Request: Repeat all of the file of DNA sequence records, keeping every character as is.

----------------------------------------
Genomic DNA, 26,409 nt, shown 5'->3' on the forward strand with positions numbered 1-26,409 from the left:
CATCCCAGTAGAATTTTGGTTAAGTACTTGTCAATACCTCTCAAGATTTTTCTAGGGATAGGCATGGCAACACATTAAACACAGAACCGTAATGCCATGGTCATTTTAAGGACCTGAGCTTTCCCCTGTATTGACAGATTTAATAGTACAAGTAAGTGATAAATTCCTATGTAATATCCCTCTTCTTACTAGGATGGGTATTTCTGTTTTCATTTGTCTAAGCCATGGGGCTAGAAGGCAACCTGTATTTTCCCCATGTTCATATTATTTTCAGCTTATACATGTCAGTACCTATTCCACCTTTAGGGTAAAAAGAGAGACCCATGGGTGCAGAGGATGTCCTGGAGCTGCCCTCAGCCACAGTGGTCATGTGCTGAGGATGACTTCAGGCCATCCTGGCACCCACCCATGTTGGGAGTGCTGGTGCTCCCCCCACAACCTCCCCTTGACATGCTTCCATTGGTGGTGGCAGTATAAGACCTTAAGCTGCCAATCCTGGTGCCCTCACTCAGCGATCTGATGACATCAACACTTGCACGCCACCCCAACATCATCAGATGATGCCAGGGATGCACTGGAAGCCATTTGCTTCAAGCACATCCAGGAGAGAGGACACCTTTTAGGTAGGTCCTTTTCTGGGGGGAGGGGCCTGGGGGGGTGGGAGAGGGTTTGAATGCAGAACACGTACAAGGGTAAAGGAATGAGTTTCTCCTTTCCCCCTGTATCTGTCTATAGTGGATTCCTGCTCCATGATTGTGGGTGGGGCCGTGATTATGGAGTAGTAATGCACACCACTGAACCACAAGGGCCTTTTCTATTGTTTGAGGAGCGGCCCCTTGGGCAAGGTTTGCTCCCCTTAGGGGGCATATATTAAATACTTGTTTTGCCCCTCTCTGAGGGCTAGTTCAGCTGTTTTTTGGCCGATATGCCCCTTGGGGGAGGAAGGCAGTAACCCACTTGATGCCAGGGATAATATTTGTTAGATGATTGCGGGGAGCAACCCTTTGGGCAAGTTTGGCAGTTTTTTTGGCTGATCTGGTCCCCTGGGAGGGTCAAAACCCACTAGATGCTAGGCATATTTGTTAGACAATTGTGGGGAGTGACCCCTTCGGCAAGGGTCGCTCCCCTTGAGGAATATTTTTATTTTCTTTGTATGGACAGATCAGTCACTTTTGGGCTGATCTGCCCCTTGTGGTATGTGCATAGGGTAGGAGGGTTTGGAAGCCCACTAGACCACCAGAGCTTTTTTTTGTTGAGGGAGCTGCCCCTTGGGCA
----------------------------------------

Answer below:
Genomic DNA, 26,409 nt, shown 5'->3' on the forward strand with positions numbered 1-26,409 from the left:
CATCCCAGTAGAATTTTGGTTAAGTACTTGTCAATACCTCTCAAGATTTTTCTAGGGATAGGCATGGCAACACATTAAACACAGAACCGTAATGCCATGGTCATTTTAAGGACCTGAGCTTTCCCCTGTATTGACAGATTTAATAGTACAAGTAAGTGATAAATTCCTATGTAATATCCCTCTTCTTACTAGGATGGGTATTTCTGTTTTCATTTGTCTAAGCCATGGGGCTAGAAGGCAACCTGTATTTTCCCCATGTTCATATTATTTTCAGCTTATACATGTCAGTACCTATTCCACCTTTAGGGTAAAAAGAGAGACCCATGGGTGCAGAGGATGTCCTGGAGCTGCCCTCAGCCACAGTGGTCATGTGCTGAGGATGACTTCAGGCCATCCTGGCACCCACCCATGTTGGGAGTGCTGGTGCTCCCCCCACAACCTCCCCTTGACATGCTTCCATTGGTGGTGGCAGTATAAGACCTTAAGCTGCCAATCCTGGTGCCCTCACTCAGCGATCTGATGACATCAACACTTGCACGCCACCCCAACATCATCAGATGATGCCAGGGATGCACTGGAAGCCATTTGCTTCAAGCACATCCAGGAGAGAGGACACCTTTTAGGTAGGTCCTTTTCTGGGGGGAGGGGCCTGGGGGGGTGGGAGAGGGTTTGAATGCAGAACACGTACAAGGGTAAAGGAATGAGTTTCTCCTTTCCCCCTGTATCTGTCTATAGTGGATTCCTGCTCCATGATTGTGGGTGGGGCCGTGATTATGGAGTAGTAATGCACACCACTGAACCACAAGGGCCTTTTCTATTGTTTGAGGAGCGGCCCCTTGGGCAAGGTTTGCTCCCCTTAGGGGGCATATATTAAATACTTGTTTTGCCCCTCTCTGAGGGCTAGTTCAGCTGTTTTTTGGCCGATATGCCCCTTGGGGGAGGAAGGCAGTAACCCACTTGATGCCAGGGATAATATTTGTTAGATGATTGCGGGGAGCAACCCTTTGGGCAAGTTTGGCAGTTTTTTTGGCTGATCTGGTCCCCTGGGAGGGTCAAAACCCACTAGATGCTAGGCATATTTGTTAGACAATTGTGGGGAGTGACCCCTTCGGCAAGGGTCGCTCCCCTTGAGGAATATTTTTATTTTCTTTGTATGGACAGATCAGTCACTTTTGGGCTGATCTGCCCCTTGTGGTATGTGCATAGGGTAGGAGGGTTTGGAAGCCCACTAGACCACCAGAGCTTTTTTTTGTTGAGGGAGCTGCCCCTTGGGCA